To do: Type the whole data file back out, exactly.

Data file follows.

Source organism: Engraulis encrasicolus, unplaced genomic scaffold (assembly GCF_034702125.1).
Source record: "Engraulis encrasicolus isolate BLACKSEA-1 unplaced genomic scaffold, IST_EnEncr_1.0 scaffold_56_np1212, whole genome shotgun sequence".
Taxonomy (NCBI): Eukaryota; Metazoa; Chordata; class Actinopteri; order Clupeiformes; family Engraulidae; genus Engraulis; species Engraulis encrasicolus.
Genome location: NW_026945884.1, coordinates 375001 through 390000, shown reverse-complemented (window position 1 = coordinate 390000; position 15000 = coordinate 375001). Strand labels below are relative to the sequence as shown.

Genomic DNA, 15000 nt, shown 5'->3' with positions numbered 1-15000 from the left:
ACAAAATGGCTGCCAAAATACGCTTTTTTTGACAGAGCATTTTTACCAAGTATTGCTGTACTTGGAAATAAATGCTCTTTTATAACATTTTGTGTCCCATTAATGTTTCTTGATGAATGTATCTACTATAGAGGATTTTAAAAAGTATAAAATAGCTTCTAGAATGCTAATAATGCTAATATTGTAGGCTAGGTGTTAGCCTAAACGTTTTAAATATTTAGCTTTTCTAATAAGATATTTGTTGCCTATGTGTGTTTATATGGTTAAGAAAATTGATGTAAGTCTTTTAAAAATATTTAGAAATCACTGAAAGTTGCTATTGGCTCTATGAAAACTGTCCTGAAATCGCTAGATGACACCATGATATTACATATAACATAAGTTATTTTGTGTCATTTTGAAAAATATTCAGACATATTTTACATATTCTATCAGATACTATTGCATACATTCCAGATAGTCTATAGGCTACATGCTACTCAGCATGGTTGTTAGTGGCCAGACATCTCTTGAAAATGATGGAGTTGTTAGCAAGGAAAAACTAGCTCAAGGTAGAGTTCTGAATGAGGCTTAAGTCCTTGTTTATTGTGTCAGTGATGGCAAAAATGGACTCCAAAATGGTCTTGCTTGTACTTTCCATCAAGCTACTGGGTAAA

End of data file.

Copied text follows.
Source organism: Engraulis encrasicolus, unplaced genomic scaffold (assembly GCF_034702125.1).
Source record: "Engraulis encrasicolus isolate BLACKSEA-1 unplaced genomic scaffold, IST_EnEncr_1.0 scaffold_56_np1212, whole genome shotgun sequence".
Taxonomy (NCBI): Eukaryota; Metazoa; Chordata; class Actinopteri; order Clupeiformes; family Engraulidae; genus Engraulis; species Engraulis encrasicolus.
Genome location: NW_026945884.1, coordinates 375001 through 390000, shown reverse-complemented (window position 1 = coordinate 390000; position 15000 = coordinate 375001). Strand labels below are relative to the sequence as shown.

Genomic DNA, 15000 nt, shown 5'->3' with positions numbered 1-15000 from the left:
ACAAAATGGCTGCCAAAATACGCTTTTTTTGACAGAGCATTTTTACCAAGTATTGCTGTACTTGGAAATAAATGCTCTTTTATAACATTTTGTGTCCCATTAATGTTTCTTGATGAATGTATCTACTATAGAGGATTTTAAAAAGTATAAAATAGCTTCTAGAATGCTAATAATGCTAATATTGTAGGCTAGGTGTTAGCCTAAACGTTTTAAATATTTAGCTTTTCTAATAAGATATTTGTTGCCTATGTGTGTTTATATGGTTAAGAAAATTGATGTAAGTCTTTTAAAAATATTTAGAAATCACTGAAAGTTGCTATTGGCTCTATGAAAACTGTCCTGAAATCGCTAGATGACACCATGATATTACATATAACATAAGTTATTTTGTGTCATTTTGAAAAATATTCAGACATATTTTACATATTCTATCAGATACTATTGCATACATTCCAGATAGTCTATAGGCTACATGCTACTCAGCATGGTTGTTAGTGGCCAGACATCTCTTGAAAATGATGGAGTTGTTAGCAAGGAAAAACTAGCTCAAGGTAGAGTTCTGAATGAGGCTTAAGTCCTTGTTTATTGTGTCAGTGATGGCAAAAATGGACTCCAAAATGGTCTTGCTTGTACTTTCCATCAAGCTACTGGGTAAA